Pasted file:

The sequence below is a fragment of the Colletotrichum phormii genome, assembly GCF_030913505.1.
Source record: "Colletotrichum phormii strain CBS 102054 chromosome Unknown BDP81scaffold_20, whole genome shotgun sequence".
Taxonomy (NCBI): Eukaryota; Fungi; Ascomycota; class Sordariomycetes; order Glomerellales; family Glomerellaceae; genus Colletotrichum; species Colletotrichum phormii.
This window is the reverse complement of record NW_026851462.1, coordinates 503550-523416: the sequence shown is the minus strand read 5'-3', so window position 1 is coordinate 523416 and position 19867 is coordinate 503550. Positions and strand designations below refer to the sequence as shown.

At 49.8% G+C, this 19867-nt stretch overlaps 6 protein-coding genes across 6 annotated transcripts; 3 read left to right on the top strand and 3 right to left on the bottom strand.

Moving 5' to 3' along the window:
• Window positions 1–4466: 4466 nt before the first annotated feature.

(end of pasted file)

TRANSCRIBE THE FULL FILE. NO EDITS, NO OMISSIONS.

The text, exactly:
The sequence below is a fragment of the Colletotrichum phormii genome, assembly GCF_030913505.1.
Source record: "Colletotrichum phormii strain CBS 102054 chromosome Unknown BDP81scaffold_20, whole genome shotgun sequence".
Taxonomy (NCBI): Eukaryota; Fungi; Ascomycota; class Sordariomycetes; order Glomerellales; family Glomerellaceae; genus Colletotrichum; species Colletotrichum phormii.
This window is the reverse complement of record NW_026851462.1, coordinates 503550-523416: the sequence shown is the minus strand read 5'-3', so window position 1 is coordinate 523416 and position 19867 is coordinate 503550. Positions and strand designations below refer to the sequence as shown.

At 49.8% G+C, this 19867-nt stretch overlaps 6 protein-coding genes across 6 annotated transcripts; 3 read left to right on the top strand and 3 right to left on the bottom strand.

Moving 5' to 3' along the window:
• Window positions 1–4466: 4466 nt before the first annotated feature.